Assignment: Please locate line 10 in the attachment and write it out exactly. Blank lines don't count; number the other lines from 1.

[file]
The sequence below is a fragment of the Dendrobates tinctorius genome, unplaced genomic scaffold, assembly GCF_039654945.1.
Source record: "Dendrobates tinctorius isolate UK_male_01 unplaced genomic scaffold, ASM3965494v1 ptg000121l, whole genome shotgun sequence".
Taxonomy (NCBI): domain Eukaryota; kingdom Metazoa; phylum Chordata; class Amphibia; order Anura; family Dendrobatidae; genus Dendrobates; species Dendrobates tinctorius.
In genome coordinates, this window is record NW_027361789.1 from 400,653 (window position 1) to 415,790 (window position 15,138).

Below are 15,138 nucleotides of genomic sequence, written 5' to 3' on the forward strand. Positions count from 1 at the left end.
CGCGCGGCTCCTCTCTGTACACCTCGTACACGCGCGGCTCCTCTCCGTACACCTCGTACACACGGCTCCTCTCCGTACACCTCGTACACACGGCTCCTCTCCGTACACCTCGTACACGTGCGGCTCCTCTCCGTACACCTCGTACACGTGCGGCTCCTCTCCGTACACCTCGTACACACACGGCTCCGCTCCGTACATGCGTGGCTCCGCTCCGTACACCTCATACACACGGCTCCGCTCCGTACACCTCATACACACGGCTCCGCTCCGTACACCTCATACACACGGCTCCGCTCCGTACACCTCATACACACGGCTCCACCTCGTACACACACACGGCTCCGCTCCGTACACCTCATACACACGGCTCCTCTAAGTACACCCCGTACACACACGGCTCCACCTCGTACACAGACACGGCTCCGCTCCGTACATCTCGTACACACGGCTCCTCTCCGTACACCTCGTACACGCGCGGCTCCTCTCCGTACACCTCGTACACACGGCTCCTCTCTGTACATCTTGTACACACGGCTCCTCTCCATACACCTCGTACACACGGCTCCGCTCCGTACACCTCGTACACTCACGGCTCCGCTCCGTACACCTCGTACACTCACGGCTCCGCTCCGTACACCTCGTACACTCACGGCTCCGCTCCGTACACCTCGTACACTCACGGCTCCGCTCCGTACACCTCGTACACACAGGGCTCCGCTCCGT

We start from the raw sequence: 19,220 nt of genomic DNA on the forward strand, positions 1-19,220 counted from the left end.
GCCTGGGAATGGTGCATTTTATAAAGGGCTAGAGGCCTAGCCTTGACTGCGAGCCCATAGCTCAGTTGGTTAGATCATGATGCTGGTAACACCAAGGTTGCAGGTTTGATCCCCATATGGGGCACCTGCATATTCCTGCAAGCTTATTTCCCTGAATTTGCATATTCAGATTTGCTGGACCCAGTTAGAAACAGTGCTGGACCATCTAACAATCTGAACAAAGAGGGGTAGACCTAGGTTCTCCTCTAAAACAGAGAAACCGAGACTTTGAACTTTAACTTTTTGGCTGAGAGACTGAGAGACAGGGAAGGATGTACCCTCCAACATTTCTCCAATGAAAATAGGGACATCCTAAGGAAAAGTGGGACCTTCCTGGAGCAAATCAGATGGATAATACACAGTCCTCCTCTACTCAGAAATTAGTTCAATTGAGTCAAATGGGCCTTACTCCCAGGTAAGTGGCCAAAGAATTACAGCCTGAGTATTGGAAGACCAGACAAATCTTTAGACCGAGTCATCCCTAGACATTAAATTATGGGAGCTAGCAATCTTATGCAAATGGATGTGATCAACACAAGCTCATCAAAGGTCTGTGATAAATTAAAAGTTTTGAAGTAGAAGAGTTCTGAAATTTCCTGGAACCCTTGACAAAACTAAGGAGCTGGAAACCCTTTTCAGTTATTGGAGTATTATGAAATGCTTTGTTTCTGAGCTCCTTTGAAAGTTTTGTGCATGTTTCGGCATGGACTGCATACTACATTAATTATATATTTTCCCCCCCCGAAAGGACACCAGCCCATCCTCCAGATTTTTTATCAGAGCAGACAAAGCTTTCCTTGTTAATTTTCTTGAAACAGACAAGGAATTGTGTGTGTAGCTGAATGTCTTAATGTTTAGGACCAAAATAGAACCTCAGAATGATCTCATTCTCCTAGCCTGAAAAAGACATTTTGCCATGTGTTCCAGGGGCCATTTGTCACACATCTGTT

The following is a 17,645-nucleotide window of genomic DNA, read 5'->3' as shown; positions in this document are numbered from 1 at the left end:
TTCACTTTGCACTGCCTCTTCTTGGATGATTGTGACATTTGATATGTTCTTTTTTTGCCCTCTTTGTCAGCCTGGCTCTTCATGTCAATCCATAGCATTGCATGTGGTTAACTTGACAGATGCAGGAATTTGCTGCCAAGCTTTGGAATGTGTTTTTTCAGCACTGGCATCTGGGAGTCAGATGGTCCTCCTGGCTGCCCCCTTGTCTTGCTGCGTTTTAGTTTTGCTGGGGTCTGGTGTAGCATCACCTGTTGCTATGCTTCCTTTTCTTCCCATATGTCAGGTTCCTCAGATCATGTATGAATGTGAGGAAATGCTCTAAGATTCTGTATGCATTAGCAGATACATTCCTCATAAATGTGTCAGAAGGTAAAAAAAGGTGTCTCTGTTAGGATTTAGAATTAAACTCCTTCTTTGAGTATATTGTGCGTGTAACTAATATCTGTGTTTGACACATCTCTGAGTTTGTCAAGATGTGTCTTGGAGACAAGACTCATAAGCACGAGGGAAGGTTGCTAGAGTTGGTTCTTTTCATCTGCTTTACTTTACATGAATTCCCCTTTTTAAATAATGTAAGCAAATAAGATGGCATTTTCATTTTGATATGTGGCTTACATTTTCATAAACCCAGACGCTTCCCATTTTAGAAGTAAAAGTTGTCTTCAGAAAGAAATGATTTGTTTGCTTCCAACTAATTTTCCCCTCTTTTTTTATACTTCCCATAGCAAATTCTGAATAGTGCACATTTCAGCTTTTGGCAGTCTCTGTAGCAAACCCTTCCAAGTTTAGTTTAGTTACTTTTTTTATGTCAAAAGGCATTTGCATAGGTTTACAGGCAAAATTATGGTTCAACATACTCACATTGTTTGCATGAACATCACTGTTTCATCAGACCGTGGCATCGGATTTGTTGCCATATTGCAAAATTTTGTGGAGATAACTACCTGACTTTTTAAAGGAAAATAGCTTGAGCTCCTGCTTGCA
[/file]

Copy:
TTCACTTTGCACTGCCTCTTCTTGGATGATTGTGACATTTGATATGTTCTTTTTTTGCCCTCTTTGTCAGCCTGGCTCTTCATGTCAATCCATAGCATTGCATGTGGTTAACTTGACAGATGCAGGAATTTGCTGCCAAGCTTTGGAATGTGTTTTTTCAGCACTGGCATCTGGGAGTCAGATGGTCCTCCTGGCTGCCCCCTTGTCTTGCTGCGTTTTAGTTTTGCTGGGGTCTGGTGTAGCATCACCTGTTGCTATGCTTCCTTTTCTTCCCATATGTCAGGTTCCTCAGATCATGTATGAATGTGAGGAAATGCTCTAAGATTCTGTATGCATTAGCAGATACATTCCTCATAAATGTGTCAGAAGGTAAAAAAAGGTGTCTCTGTTAGGATTTAGAATTAAACTCCTTCTTTGAGTATATTGTGCGTGTAACTAATATCTGTGTTTGACACATCTCTGAGTTTGTCAAGATGTGTCTTGGAGACAAGACTCATAAGCACGAGGGAAGGTTGCTAGAGTTGGTTCTTTTCATCTGCTTTACTTTACATGAATTCCCCTTTTTAAATAATGTAAGCAAATAAGATGGCATTTTCATTTTGATATGTGGCTTACATTTTCATAAACCCAGACGCTTCCCATTTTAGAAGTAAAAGTTGTCTTCAGAAAGAAATGATTTGTTTGCTTCCAACTAATTTTCCCCTCTTTTTTTATACTTCCCATAGCAAATTCTGAATAGTGCACATTTCAGCTTTTGGCAGTCTCTGTAGCAAACCCTTCCAAGTTTAGTTTAGTTACTTTTTTTATGTCAAAAGGCATTTGCATAGGTTTACAGGCAAAATTATGGTTCAACATACTCACATTGTTTGCATGAACATCACTGTTTCATCAGACCGTGGCATCGGATTTGTTGCCATATTGCAAAATTTTGTGGAGATAACTACCTGACTTTTTAAAGGAAAATAGCTTGAGCTCCTGCTTGCA